Risk of Falling


My balance is not what it used to be. In fact, I’m a little envious of my friends in their seventies who still ride their motorcycles. I had to give mine up a few years ago after an ear infection left my balance just enough off that I had to think about every reaction. When you’re flying around at seventy miles an hour with nothing between you and eternity but your leathers, having to think about your actions means you are too slow. Well, I am anyway. I don’t want to lay down a bike. I don’t even want to fall out of bed!

Falls are the leading cause of injury, especially hip injuries, in American elders. Managing our environment can go a long way to reducing the likelihood we will fall and hurt ourselves.

As we get older, we tend to fall more. And as Hank Williams, Jr. Says about hangovers, falls hurt more than they used to. The more falls hurt, the more wary I become of falling. I’m not just being overly cautious or paranoid. According to American Family Physician, “Falls are the leading cause of injury-related visits to emergency departments in the United States and the primary [cause] of accidental deaths in persons over the age of 65 years.”

Some reasons we fall include balance issues (don’t I know it!), environmental hazards (like pets, kids, or clutter), illness, medications or alcohol, vertigo, and vision problems.

If falls are so painful and dangerous, what can we do to avoid them? Of the listed causes, about the only categories we have any real control over are medications, alcohol, and environmental hazards.

We often think we don’t have control over the medications we take, but we really do. Medications are supposed to make us healthier. If your medications make you more likely to fall, dizzy, drowsy, or just less alert, discuss that fact with your doctor. Doctors usually have options—various medication or combinations of medications—that get to the same result. Each person’s body is different and reacts to medications differently. It may take several attempts to figure out what works best for your body.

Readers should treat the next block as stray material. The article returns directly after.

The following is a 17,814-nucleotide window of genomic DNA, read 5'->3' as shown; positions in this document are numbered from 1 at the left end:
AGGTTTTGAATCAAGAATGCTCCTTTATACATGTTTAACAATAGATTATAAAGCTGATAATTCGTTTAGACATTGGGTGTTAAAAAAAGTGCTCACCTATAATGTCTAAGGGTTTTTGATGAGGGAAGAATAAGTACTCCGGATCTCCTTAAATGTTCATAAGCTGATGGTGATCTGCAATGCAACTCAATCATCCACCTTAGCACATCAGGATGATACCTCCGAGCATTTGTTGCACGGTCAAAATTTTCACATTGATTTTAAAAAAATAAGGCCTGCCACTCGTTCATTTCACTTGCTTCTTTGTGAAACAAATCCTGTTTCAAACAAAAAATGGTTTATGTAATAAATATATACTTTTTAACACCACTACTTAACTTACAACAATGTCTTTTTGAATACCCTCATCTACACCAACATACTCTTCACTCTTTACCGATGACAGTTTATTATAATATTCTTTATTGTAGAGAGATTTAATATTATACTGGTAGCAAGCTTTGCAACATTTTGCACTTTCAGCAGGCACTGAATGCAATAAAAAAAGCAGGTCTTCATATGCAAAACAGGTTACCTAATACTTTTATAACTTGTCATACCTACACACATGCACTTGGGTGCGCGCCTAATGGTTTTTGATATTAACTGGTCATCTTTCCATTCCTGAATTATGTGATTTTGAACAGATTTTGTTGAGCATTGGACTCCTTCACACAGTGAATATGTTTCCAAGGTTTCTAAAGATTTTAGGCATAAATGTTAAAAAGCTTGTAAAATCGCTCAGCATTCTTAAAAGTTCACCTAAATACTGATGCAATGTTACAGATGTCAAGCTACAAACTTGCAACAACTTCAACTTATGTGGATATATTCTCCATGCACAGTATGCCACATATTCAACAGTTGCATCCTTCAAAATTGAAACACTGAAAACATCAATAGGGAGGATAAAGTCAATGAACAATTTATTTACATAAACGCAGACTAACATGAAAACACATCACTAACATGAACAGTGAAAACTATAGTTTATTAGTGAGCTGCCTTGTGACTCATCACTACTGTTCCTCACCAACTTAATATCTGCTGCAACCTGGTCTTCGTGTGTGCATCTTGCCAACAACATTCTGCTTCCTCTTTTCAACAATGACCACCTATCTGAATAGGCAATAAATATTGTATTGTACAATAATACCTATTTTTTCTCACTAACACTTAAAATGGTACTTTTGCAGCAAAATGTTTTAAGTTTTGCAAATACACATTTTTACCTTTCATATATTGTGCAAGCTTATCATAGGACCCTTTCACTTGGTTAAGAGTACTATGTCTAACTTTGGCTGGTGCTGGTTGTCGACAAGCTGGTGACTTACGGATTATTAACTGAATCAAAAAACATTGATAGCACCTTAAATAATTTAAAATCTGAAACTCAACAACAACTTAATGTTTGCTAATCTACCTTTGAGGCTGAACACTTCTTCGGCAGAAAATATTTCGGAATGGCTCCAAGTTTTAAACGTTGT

Alcohol bridges the gap between medications and environmental factors. To paraphrase Hank again, “All my rowdy friends have fallen down.” I’m leaving alcohol in the environment and out of my body more often than I used to. I’ll still have a drink with dinner now and then, but that’s about the extent of it these days.

A glass of wine among friends is a good thing, but I’ve had to become more aware of how it affects my balance as I get older. Please enjoy safely.

That leaves the environment. To help some elder tenants be safer, I recently installed grab rails in a bathtub and around toilets. My nephew applied non-skid tape to a slick bathtub. I’m thinking about building sidewalks between my house and garage to avoid uneven spots in the yard. And though it hurts my pride, I’m even considering a stair chair. Those stairs are getting longer and steeper every day—especially when I first wake up and haven’t had my coffee yet.

In the end, making our environments safer is up to us as individuals. Hearts Homes and Hands may not be able to do the handiwork needed to make your environment safer, but we can help you assess the risk of falling and recommend solutions. We can help with decluttering and keeping your environment cleaner, healthier, and safer.

This article originally appeared in the Cameron Herald, January 30, 2020, minus the images.

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